Is Spain's 'Safe' Image Drawing Tourists?
Photo by Jason Leppert
Some destinations in Europe have seen a tourism industry downturn after a series of terrorist attacks over the past 18 months. The tourism slump has not affected the whole continent, however. It seems that instead of choosing to stay home, a number of tourists are opting for countries that have not been targets of the recent attacks.
France has been hit especially hard by the slump. At the same time, Portugal, Italy and especially Spain are benefiting as tourist traffic shifts way from France.
The good news: tourism is still strong worldwide
Overall, the global travel industry is doing fairly well according to the recent Economic Impact Report released by the World Travel and Tourism Council. The organization predicts that travel spending will grow by 3.1 percent this year. That is a respectable number especially considering that the global economy is only expected to grow by 2.3 percent
So rather than staying home, people are choosing places that they think are safer than traditionally popular destinations. Recent terror attacks and ongoing tensions have certainly hurt tourism in France and Belgium. Paris alone is expected to lose €1 billion this year as tourists seek other destinations.
Parts of Europe thriving on the shift in travel traffic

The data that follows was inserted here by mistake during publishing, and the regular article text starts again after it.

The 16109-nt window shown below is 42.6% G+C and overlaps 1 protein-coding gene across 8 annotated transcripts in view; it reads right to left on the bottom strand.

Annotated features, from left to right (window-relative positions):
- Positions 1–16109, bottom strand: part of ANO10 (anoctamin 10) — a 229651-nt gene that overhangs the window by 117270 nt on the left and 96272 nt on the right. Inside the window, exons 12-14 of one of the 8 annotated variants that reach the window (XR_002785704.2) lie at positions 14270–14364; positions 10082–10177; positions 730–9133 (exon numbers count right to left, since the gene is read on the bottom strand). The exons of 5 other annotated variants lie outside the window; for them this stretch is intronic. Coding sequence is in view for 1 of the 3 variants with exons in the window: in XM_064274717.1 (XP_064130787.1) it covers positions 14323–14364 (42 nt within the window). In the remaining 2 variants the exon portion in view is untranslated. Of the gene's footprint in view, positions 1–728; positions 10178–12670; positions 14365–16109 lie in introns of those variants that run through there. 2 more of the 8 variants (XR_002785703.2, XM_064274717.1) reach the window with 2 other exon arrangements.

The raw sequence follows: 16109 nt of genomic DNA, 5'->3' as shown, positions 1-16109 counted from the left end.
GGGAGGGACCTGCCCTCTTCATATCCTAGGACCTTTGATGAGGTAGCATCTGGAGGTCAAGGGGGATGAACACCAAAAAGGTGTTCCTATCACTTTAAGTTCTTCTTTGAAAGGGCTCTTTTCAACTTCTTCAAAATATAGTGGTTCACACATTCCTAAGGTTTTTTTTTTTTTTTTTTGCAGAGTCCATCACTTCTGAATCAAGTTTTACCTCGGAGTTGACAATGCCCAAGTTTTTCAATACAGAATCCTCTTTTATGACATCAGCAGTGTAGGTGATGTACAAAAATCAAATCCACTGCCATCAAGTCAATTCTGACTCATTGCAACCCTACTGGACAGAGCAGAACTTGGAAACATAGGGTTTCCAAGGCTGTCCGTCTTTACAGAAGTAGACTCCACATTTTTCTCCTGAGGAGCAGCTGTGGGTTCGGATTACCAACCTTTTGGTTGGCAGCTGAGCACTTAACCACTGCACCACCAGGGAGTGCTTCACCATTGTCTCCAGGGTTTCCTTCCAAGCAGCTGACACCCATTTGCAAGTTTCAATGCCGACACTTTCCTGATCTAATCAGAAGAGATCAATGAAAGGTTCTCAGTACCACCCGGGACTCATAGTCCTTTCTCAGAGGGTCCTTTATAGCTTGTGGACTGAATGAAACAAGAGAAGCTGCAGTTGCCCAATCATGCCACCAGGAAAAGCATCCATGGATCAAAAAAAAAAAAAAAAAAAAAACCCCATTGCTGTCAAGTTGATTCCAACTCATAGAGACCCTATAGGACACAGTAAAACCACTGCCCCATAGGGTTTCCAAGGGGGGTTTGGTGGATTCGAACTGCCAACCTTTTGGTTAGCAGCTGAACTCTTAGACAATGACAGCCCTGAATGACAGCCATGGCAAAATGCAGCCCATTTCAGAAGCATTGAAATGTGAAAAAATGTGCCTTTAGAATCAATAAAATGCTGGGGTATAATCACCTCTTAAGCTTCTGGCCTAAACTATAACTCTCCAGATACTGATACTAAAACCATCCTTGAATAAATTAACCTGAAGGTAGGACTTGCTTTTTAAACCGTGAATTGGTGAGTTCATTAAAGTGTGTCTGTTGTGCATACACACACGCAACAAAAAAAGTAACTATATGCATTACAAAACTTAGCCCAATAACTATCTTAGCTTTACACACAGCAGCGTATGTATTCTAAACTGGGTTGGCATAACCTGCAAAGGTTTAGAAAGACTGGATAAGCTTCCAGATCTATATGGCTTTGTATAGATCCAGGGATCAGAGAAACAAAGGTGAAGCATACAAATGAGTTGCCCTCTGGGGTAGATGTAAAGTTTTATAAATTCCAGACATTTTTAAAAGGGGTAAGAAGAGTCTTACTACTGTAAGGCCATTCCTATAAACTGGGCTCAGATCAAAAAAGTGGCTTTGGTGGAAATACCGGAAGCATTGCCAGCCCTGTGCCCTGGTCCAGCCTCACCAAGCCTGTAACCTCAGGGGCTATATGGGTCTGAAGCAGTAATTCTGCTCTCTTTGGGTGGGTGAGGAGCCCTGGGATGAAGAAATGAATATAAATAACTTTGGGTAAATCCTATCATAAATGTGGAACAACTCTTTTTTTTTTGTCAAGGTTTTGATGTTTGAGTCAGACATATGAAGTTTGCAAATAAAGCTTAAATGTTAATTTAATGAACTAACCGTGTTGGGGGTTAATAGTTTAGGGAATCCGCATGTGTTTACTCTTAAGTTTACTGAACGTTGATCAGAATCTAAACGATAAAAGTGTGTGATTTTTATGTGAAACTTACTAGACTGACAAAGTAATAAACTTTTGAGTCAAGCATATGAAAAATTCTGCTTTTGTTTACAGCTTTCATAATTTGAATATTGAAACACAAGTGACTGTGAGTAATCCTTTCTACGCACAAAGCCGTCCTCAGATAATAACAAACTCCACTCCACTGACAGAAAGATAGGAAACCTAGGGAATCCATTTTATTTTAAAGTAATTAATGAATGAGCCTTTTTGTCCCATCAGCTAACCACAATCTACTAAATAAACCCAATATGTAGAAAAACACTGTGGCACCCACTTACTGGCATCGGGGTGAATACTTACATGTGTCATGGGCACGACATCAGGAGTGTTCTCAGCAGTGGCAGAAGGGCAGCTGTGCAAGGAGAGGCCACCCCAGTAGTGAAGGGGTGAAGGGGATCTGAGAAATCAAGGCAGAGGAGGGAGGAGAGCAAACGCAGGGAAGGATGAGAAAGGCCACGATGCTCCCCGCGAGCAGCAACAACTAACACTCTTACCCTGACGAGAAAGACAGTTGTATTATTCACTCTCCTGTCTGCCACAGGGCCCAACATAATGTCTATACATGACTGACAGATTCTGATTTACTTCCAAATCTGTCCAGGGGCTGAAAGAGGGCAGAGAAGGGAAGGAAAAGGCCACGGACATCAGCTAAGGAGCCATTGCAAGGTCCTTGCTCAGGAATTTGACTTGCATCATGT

Spain, the world’s third most popular destination in terms of numbers of international visitors, is expected to set a new record for number of foreign arrivals in 2016. People are also giving Portugal and Italy, the world’s fifth most popular tourist country, another look.
Madrid and Barcelona might seem like alternatives for tourists seeking the cosmopolitan vibe and culture of Paris. And the beaches on the Costa del Sol and on the Balearic Islands are getting more traffic this summer as people seek alternatives to places like Egypt and Tunisia, which have also been hit by terror attacks targeting tourists. In short, Spain's already-healthy tourism industry can grow on several different fronts.
Shift happening outside of Western Europe
Other parts of the world are also looking to capitalize on tourists' shift in focus. Australia has been trying to draw a greater number of travelers from the Asia Pacific. Now, many of the people in these target countries (China, Japan, South Korea) are considering Australia simply because they deem it a safe alternative to terror-hit Europe.
Even tourism in Bulgaria, which sees relatively few visitors, is getting a boost because of recent events in Turkey. The country’s Black Sea coastline has seen more visitors this year as people look for an alternative to Turkey, which has been beset by terror attacks and civil unrest that appears to be getting worse, not better.
Spain, already a major destination for tourists, seems to be in a good position to take advantage of the shift away from France and other European countries that have been in the news for terrorism lately.
France will always draw a significant number of tourists, but if travelers who would have gone there continue to opt for other destinations, it may no longer be the number one country in Europe for tourism.
More by Josh Lew
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